These items were the first thing I pre-ordered from this catalog. And, yes, I ordered the BUNDLE. Because, well, just because! I mean, did you notice the adorable stamp set that accompanies the set of Thinlits? Yup. They were mine. Bundle, here I come! And, besides, buying the bundle saves me 15% over purchasing the items separately. A no brainer, for sure.

I wanted to create a card with these items that would make my customers fall in love with it, just like I did! The girls created their own on Monday, January 11, at my monthly Stamp-In. 

And, this is the card I came up with:

A close-up view of the detailing:

I love the intriguing profile the card boasts when it is standing up. And the dimension! LOVE IT!

Showing what it looks like opened. Notice the neat little hinging at the top:

Would you be interested in re-creating this card for yourself? Well, you're in luck, because below you will find the complete directions to do so.

Bloomin' Love stamp set (page 17 in the Occasions Catalog)

Blushing Bride cardstock
Calypso Coral cardstock
Whisper White cardstock

Calypso Coral ink
Calypso Coral Stampin' Write Marker

Big Shot
Circles Collection Framelits
Bloomin' Hearts Thinlits (page 16 in the Occasions Catalog)
Precision Base Plate (page 19 in the Occasions Catalog)
Scallop Border Punch
Stampin' Dimensionals
Basic Pearls
Simply Scored

With the Simply Scored tool, score a 5" x 10" piece of Whisper White cardstock at 5". Crease on the score line.

Cover the folded piece with the large scalloped Circle Framelit, making sure that the fold line is a bit down from the edge of the Framelit so it doesn't cut through at the fold. Run through the Big Shot.

Also with the Circles Collection Framelits, cut a 4" circle from Calypso Coral cardstock. Adhere this piece to the scalloped circle card base.

Draw dots insidee each of the scallops with the Calypso Coral Stampin' Write Marker.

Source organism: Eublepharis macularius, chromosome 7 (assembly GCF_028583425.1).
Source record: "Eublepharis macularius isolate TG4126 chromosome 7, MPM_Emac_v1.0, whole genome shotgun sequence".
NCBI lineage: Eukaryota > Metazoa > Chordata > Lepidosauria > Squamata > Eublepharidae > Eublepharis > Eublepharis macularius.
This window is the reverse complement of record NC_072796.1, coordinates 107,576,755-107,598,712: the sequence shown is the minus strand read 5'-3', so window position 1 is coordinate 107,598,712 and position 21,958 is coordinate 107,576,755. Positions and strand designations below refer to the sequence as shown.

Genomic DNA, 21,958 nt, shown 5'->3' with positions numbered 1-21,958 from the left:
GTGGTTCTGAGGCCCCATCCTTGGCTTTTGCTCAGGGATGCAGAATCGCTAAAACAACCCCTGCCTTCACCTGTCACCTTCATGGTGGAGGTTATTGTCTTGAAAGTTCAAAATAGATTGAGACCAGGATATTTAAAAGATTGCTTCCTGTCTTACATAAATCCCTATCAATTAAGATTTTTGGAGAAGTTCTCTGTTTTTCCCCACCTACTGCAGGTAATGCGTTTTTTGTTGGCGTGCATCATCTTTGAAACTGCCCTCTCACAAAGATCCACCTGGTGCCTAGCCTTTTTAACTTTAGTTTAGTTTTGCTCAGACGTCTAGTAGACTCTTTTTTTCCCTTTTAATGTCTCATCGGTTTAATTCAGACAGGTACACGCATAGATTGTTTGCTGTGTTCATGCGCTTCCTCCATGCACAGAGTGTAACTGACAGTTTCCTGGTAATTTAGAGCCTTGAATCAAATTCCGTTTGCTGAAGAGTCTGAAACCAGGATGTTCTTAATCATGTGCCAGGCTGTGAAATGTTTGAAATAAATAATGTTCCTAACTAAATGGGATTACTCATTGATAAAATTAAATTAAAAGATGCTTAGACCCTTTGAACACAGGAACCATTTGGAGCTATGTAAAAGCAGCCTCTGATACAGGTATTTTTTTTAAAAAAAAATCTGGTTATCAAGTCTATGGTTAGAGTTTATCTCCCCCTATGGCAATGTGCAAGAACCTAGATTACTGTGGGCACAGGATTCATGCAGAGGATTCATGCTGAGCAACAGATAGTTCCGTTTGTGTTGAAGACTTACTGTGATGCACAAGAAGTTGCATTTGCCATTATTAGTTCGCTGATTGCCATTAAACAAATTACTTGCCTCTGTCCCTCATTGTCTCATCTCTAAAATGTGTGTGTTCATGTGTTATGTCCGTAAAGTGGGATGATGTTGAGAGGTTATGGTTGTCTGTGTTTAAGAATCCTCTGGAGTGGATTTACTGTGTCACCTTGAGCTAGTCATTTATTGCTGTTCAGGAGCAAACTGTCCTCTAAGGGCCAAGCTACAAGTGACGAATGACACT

Run a 4" x 4" piece of Blushing Bride cardstock through the Big Shot covered by the Bloomin' Hearts Thinlit, making sure you are using the Precision Base Plate. Run it through three times. Use the fine end of the scoring tool to rid the heart of the excess pieces of paper. (I do have the Big Shot Die Brush -- which I've heard is THE BOMB! -- on order, but didn't have it when I created this card.)

Adhere the heart to the Calypso Coral circle, using minute drops of glue.

On scraps of Whisper White cardstock, stamp two of the large flowers and three of the small ones in Calypso Coral ink. Using the proper flower Framelits, cut out each of the flowers. You can cut one large and one small at the same time.

Adhere the cut-out flowers into their places on the heart with a BIT of Stampin' Dimensional. Add an appropriately-sized Basic Pearl to the center of each flower.

Use the (retired) Scalloped Border Punch on a piece of Blushing Bride cardstock that measures 1 1/8" by 3/4". Use the Simply Scored tool to make a crease along the approximate center of this piece. Then, applying glue to both edges, adhere this piece over the fold at the top of the card.

Inside the card, in Calypso Coral ink, stamp the banner, followed by your sentiment of choice in the center of the banner.

NOTE: When I initially had my card completed, I simply HATED how it looked at the fold line. I tried several ideas, not liking any of them. Until I finally came up with the solution of the Scalloped Border punched hinge that I added. I am very happy with the looks of this! 

If you would like to make exquisite cards for all your Valentines, just click on the Occasions Catalog icon on the right column of my blog, and order all the essentials! While you're there, order the Big Shot Die Brush on page 19, instead of waiting like I did.

Have fun!!


January 14, 2016



Ponder on 

The various
of it are 
of all the

Is there any
the various
we all 
as we make our way through this
we've been given?


It is your reaction to adversity,
not the adversity itself,
that determines how your
life's story will develop.
- Dieter F. Uchtdorf -